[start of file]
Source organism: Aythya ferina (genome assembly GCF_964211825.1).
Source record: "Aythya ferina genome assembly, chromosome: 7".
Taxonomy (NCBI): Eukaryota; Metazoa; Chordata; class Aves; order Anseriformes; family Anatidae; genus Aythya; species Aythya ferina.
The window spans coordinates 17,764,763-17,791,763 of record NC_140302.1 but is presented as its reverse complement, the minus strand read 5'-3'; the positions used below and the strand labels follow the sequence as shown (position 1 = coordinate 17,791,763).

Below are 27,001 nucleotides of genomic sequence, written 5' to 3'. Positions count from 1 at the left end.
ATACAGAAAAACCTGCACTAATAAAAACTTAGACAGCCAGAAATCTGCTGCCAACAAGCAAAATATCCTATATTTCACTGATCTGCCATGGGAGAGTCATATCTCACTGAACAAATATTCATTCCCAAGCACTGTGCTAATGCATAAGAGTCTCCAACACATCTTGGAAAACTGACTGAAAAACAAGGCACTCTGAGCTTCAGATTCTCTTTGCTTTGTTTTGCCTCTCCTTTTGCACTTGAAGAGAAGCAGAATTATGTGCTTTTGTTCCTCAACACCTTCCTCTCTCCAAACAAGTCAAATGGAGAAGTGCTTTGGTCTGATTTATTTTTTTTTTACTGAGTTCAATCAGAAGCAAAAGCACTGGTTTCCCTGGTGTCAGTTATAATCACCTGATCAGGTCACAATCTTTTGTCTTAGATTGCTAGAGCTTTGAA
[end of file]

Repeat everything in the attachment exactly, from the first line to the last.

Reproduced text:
Source organism: Aythya ferina (genome assembly GCF_964211825.1).
Source record: "Aythya ferina genome assembly, chromosome: 7".
Taxonomy (NCBI): Eukaryota; Metazoa; Chordata; class Aves; order Anseriformes; family Anatidae; genus Aythya; species Aythya ferina.
The window spans coordinates 17,764,763-17,791,763 of record NC_140302.1 but is presented as its reverse complement, the minus strand read 5'-3'; the positions used below and the strand labels follow the sequence as shown (position 1 = coordinate 17,791,763).

Below are 27,001 nucleotides of genomic sequence, written 5' to 3'. Positions count from 1 at the left end.
ATACAGAAAAACCTGCACTAATAAAAACTTAGACAGCCAGAAATCTGCTGCCAACAAGCAAAATATCCTATATTTCACTGATCTGCCATGGGAGAGTCATATCTCACTGAACAAATATTCATTCCCAAGCACTGTGCTAATGCATAAGAGTCTCCAACACATCTTGGAAAACTGACTGAAAAACAAGGCACTCTGAGCTTCAGATTCTCTTTGCTTTGTTTTGCCTCTCCTTTTGCACTTGAAGAGAAGCAGAATTATGTGCTTTTGTTCCTCAACACCTTCCTCTCTCCAAACAAGTCAAATGGAGAAGTGCTTTGGTCTGATTTATTTTTTTTTTACTGAGTTCAATCAGAAGCAAAAGCACTGGTTTCCCTGGTGTCAGTTATAATCACCTGATCAGGTCACAATCTTTTGTCTTAGATTGCTAGAGCTTTGAA